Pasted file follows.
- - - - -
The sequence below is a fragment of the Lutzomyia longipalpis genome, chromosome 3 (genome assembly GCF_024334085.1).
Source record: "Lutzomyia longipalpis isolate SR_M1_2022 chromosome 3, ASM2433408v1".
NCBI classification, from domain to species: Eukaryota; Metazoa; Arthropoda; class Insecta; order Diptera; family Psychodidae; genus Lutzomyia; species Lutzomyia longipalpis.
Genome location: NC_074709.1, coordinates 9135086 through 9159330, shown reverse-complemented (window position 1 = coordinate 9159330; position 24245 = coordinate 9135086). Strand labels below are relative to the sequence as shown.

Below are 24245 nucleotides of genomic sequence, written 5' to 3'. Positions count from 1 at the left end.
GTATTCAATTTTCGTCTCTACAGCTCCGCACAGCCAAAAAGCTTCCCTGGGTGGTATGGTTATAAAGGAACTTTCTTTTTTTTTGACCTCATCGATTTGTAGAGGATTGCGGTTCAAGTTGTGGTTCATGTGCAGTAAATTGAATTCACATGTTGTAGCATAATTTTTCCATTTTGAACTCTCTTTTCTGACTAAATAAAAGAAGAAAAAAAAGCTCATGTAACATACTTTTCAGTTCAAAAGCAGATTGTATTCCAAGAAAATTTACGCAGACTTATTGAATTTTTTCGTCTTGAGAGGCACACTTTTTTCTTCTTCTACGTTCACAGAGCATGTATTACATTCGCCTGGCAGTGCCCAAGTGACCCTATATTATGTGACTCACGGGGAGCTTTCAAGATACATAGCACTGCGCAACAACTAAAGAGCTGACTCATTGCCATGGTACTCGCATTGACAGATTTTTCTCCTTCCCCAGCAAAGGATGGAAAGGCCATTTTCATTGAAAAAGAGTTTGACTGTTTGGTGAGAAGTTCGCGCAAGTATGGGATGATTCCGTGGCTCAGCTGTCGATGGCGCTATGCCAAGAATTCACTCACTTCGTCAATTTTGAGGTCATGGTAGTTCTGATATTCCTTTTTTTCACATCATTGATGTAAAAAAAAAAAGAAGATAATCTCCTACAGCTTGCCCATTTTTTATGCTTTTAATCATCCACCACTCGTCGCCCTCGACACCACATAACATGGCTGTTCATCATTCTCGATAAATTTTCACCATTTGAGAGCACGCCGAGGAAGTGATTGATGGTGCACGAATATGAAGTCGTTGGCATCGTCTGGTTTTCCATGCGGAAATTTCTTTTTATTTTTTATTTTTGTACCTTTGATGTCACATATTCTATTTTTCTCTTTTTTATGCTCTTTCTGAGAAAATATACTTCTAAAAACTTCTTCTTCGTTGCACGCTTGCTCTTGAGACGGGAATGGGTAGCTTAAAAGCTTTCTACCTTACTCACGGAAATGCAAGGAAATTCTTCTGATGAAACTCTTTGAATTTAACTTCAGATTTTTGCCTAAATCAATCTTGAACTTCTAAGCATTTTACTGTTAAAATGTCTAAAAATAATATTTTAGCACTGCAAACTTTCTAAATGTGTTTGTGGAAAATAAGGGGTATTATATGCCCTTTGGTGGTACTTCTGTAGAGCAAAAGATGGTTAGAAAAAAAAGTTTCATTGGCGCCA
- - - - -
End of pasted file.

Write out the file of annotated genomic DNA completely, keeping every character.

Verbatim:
The sequence below is a fragment of the Lutzomyia longipalpis genome, chromosome 3 (genome assembly GCF_024334085.1).
Source record: "Lutzomyia longipalpis isolate SR_M1_2022 chromosome 3, ASM2433408v1".
NCBI classification, from domain to species: Eukaryota; Metazoa; Arthropoda; class Insecta; order Diptera; family Psychodidae; genus Lutzomyia; species Lutzomyia longipalpis.
Genome location: NC_074709.1, coordinates 9135086 through 9159330, shown reverse-complemented (window position 1 = coordinate 9159330; position 24245 = coordinate 9135086). Strand labels below are relative to the sequence as shown.

Below are 24245 nucleotides of genomic sequence, written 5' to 3'. Positions count from 1 at the left end.
GTATTCAATTTTCGTCTCTACAGCTCCGCACAGCCAAAAAGCTTCCCTGGGTGGTATGGTTATAAAGGAACTTTCTTTTTTTTTGACCTCATCGATTTGTAGAGGATTGCGGTTCAAGTTGTGGTTCATGTGCAGTAAATTGAATTCACATGTTGTAGCATAATTTTTCCATTTTGAACTCTCTTTTCTGACTAAATAAAAGAAGAAAAAAAAGCTCATGTAACATACTTTTCAGTTCAAAAGCAGATTGTATTCCAAGAAAATTTACGCAGACTTATTGAATTTTTTCGTCTTGAGAGGCACACTTTTTTCTTCTTCTACGTTCACAGAGCATGTATTACATTCGCCTGGCAGTGCCCAAGTGACCCTATATTATGTGACTCACGGGGAGCTTTCAAGATACATAGCACTGCGCAACAACTAAAGAGCTGACTCATTGCCATGGTACTCGCATTGACAGATTTTTCTCCTTCCCCAGCAAAGGATGGAAAGGCCATTTTCATTGAAAAAGAGTTTGACTGTTTGGTGAGAAGTTCGCGCAAGTATGGGATGATTCCGTGGCTCAGCTGTCGATGGCGCTATGCCAAGAATTCACTCACTTCGTCAATTTTGAGGTCATGGTAGTTCTGATATTCCTTTTTTTCACATCATTGATGTAAAAAAAAAAAGAAGATAATCTCCTACAGCTTGCCCATTTTTTATGCTTTTAATCATCCACCACTCGTCGCCCTCGACACCACATAACATGGCTGTTCATCATTCTCGATAAATTTTCACCATTTGAGAGCACGCCGAGGAAGTGATTGATGGTGCACGAATATGAAGTCGTTGGCATCGTCTGGTTTTCCATGCGGAAATTTCTTTTTATTTTTTATTTTTGTACCTTTGATGTCACATATTCTATTTTTCTCTTTTTTATGCTCTTTCTGAGAAAATATACTTCTAAAAACTTCTTCTTCGTTGCACGCTTGCTCTTGAGACGGGAATGGGTAGCTTAAAAGCTTTCTACCTTACTCACGGAAATGCAAGGAAATTCTTCTGATGAAACTCTTTGAATTTAACTTCAGATTTTTGCCTAAATCAATCTTGAACTTCTAAGCATTTTACTGTTAAAATGTCTAAAAATAATATTTTAGCACTGCAAACTTTCTAAATGTGTTTGTGGAAAATAAGGGGTATTATATGCCCTTTGGTGGTACTTCTGTAGAGCAAAAGATGGTTAGAAAAAAAAGTTTCATTGGCGCCA